A Pirelli Album by Stirling Moss. 168 pages with many coloured and b/w illustrations, size: 270 x 300 mm, binding: hardcover with book jacket, language: German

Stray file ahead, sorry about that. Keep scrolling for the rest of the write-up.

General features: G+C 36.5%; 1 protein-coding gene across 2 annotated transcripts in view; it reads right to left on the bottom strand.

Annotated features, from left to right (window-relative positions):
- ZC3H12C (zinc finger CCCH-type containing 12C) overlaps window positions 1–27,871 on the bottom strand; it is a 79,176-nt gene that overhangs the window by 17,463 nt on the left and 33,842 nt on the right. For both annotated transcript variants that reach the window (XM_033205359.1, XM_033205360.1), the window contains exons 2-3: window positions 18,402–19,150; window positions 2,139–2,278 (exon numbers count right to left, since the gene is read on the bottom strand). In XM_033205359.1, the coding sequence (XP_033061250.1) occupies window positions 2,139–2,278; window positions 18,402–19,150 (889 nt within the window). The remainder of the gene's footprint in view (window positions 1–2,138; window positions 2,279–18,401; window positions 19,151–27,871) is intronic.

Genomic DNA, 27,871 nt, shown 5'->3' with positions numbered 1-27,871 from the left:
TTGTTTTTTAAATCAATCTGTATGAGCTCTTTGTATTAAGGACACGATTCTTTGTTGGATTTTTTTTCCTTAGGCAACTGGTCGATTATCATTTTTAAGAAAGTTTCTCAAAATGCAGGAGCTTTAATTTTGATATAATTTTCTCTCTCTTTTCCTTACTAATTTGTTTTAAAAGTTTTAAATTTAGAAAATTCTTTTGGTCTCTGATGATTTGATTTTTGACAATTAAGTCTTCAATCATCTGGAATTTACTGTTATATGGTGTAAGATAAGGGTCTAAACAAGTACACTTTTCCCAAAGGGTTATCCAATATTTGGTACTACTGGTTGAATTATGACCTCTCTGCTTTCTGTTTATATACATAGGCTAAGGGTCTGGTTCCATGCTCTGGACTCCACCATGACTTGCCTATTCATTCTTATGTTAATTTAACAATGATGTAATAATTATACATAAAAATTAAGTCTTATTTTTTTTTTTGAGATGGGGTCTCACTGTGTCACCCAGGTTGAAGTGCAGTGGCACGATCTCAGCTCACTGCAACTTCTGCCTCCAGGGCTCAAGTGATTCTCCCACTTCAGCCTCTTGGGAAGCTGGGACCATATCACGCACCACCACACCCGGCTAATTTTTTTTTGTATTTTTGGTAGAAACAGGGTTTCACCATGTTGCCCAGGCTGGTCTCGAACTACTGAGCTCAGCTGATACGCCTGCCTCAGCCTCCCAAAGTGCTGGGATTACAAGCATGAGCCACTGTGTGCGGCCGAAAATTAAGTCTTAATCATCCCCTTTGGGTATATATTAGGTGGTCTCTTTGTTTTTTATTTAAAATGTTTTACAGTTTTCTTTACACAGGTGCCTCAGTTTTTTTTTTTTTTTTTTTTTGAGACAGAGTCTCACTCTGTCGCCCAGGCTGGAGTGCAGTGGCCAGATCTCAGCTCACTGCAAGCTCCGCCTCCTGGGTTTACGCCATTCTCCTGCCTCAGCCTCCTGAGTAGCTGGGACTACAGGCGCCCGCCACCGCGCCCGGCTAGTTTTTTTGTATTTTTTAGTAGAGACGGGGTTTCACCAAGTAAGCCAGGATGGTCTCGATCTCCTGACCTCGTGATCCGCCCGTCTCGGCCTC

It was the golden age of gentlemen racers. They wore street clothes and polo helmets, and wore no seat belts. They thought it was safer to be thrown from the car then to be strapped inside of it in an accident. It is difficult nowadays to fathom how dangerous the sport was back then. The tracks were not ringed by great big runoff areas and armco barriers; back then it was concrete curbs, telephone poles, fire hydrants, trees, and spectators. They truly risked their lives each time they went out. The danger is what made it exciting both to the drivers as well as the spectators. The drivers were heroic figures to me, like fighter pilots going out on a mission. This book captures not only the life of Fangio, but of his times. Moss, one of the very greats, was the perfect person to write an autobiography of Fangio, his friend and rival, the only driver better then him. Their battles on the track are legendary. A haunting tribute to the best driver who ever lived.